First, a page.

The pandemic has taught researchers how to decentralize trials, which should not only improve patient satisfaction but increase trial accrual by providing access to typically underserved populations, Patricia M. LoRusso, DO, of Yale University, New Haven, Conn., said at the meeting.
Dr. LoRusso was one of six panelists who participated in a forum about changes to cancer trials that were prompted by the pandemic. The forum was moderated by Keith T. Flaherty, MD, of Massachusetts General Hospital in Boston.
Dr. Flaherty asked the panelists to explain adjustments their organizations have made in response to the pandemic, discuss accomplishments, and speculate on future challenges and priorities.
Trial, administrative, and patient-care modifications
COVID-19 put some cancer trials on hold. For others, the pandemic forced sponsors and study chairs to reduce trial complexity and identify nonessential aspects of the studies, according to panelist José Baselga, MD, PhD, of AstraZeneca.
Specifically, exploratory objectives were subjugated to patient safety and a focus on the primary endpoints of each trial.
Once the critical data were identified, study chairs were asked to determine whether data could be obtained through technologies that could substitute for face-to-face contact between patients and staff – for example, patient-reported outcome tools and at-home digital monitoring.
Modifications prompted by the pandemic include the following:
- On-site auditing was suspended.
- Oral investigational agents were shipped directly to patients.
- “Remote” informed consent (telephone or video consenting) was permitted.
- Local providers could perform study-related services, with oversight by the research site.
- Minor deviations from the written protocols were allowed, provided the deviations did not affect patient care or data integrity.
“Obviously, the pandemic has been horrible, but what it has allowed us to do, as investigators in the clinical research landscape, … is to change our focus somewhat and realize, first and foremost, the patient is at the center of this,” Dr. LoRusso said.
Operational accomplishments and benefits
The pandemic caused a 40% decline in accrual to studies supported by the National Cancer Institute’s (NCI) Clinical Trials Network (NCTN) from mid-March to early April, according to James H. Doroshow, MD, of NCI.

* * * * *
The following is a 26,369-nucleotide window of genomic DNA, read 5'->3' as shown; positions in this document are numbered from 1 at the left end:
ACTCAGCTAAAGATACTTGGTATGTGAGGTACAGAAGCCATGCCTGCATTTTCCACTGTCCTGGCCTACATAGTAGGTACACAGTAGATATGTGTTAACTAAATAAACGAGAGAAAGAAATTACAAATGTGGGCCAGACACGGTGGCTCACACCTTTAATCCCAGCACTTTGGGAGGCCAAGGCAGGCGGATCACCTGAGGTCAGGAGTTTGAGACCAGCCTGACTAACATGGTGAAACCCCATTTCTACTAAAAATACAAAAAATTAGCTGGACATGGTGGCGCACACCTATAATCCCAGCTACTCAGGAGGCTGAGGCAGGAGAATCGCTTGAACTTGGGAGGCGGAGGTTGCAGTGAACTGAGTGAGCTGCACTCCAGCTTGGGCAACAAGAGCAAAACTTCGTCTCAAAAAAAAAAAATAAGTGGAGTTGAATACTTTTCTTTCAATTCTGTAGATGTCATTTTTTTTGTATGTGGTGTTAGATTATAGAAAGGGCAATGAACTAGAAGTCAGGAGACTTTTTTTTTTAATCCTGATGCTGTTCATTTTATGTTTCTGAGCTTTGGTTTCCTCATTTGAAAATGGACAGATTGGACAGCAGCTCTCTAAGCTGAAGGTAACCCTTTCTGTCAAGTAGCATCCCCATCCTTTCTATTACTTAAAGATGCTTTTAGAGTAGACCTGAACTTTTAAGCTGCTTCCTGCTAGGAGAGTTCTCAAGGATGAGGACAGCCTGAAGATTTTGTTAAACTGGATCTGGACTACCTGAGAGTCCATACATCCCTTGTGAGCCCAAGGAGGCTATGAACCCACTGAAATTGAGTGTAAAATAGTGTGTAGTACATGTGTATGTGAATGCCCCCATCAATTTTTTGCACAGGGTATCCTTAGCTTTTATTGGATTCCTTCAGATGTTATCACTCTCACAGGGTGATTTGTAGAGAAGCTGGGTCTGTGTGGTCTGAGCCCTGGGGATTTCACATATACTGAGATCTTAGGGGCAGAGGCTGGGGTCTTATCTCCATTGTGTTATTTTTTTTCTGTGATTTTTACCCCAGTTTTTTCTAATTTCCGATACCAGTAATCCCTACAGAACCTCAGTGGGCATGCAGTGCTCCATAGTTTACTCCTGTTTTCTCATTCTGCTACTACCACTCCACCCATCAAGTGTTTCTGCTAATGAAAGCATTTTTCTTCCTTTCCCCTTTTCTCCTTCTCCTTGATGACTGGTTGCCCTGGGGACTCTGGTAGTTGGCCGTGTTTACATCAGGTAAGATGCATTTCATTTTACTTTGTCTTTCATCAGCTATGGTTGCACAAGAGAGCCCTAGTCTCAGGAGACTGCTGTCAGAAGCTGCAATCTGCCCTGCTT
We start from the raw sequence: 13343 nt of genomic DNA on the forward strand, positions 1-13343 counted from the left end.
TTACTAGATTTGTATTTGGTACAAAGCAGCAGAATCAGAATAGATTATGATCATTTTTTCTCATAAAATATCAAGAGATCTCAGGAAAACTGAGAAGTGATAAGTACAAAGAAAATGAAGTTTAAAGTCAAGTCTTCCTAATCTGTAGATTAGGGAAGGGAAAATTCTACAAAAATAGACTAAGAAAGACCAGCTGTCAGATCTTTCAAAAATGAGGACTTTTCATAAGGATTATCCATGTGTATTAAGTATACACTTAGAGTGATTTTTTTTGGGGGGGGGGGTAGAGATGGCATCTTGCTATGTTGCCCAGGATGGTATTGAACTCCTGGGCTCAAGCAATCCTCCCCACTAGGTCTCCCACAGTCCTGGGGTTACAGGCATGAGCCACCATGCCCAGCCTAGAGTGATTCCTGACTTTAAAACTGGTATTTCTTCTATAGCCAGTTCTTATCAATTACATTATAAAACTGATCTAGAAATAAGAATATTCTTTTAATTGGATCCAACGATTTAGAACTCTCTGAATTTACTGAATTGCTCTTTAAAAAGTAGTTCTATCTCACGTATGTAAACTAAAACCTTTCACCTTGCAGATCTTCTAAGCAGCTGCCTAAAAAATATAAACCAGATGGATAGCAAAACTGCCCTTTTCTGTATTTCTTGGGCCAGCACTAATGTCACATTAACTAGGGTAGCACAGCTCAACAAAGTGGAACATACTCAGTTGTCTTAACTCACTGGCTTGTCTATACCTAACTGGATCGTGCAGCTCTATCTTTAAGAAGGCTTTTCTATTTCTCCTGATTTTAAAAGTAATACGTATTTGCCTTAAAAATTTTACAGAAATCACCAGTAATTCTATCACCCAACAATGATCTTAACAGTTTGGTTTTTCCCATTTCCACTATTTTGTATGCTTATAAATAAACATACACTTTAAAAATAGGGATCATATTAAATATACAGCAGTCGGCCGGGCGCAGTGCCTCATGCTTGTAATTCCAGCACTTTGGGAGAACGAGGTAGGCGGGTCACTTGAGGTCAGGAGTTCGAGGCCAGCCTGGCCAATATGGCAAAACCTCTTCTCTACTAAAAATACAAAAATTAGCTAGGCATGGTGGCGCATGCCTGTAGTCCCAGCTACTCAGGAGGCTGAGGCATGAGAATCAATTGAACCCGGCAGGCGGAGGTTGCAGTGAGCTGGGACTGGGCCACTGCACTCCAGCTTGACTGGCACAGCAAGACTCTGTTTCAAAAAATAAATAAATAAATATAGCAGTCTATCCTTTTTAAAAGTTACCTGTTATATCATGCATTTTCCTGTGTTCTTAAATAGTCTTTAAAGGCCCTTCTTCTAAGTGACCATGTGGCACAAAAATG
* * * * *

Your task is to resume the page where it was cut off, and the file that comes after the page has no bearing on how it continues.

However, after modifications to administrative and regulatory procedures, accrual to NCTN trials recovered to approximately 80% of prepandemic levels, Dr. Doroshow said.
The pandemic prompted investigators to leverage tools and technology they had not previously used frequently or at all, the panelists pointed out.
Investigators discovered perforce that telehealth could be used for almost all trial-related assessments. In lieu of physical examination, patients could send pictures of rashes and use electronic devices to monitor blood sugar values and vital signs.
Digital radiographic studies were performed at sites that were most convenient for patients, downloaded, and reinterpreted at the study institution. Visiting nurses and neighborhood laboratories enabled less-frequent in-person visits for assessments.
These adjustments have been particularly important for geographically and/or socioeconomically disadvantaged patients, the panelists said.
Overall, there was agreement among the panelists that shared values and trust among regulatory authorities, sponsors, investigators, and clinicians were impressive in their urgency, sincerity, and patient centricity.
“This pandemic … has forced us to think differently and be nimble and creative to our approach to maintaining our overriding goals while at the same time bringing these innovative therapies forward for patients with cancer and other serious and life-threatening diseases as quickly as possible,” said panelist Kristen M. Hege, MD, of Bristol-Myers Squibb.
In fact, Dr. Hege noted, some cancer-related therapies (e.g., BTK inhibitors, JAK inhibitors, and immunomodulatory agents) were “repurposed” rapidly and tested against COVID-related complications.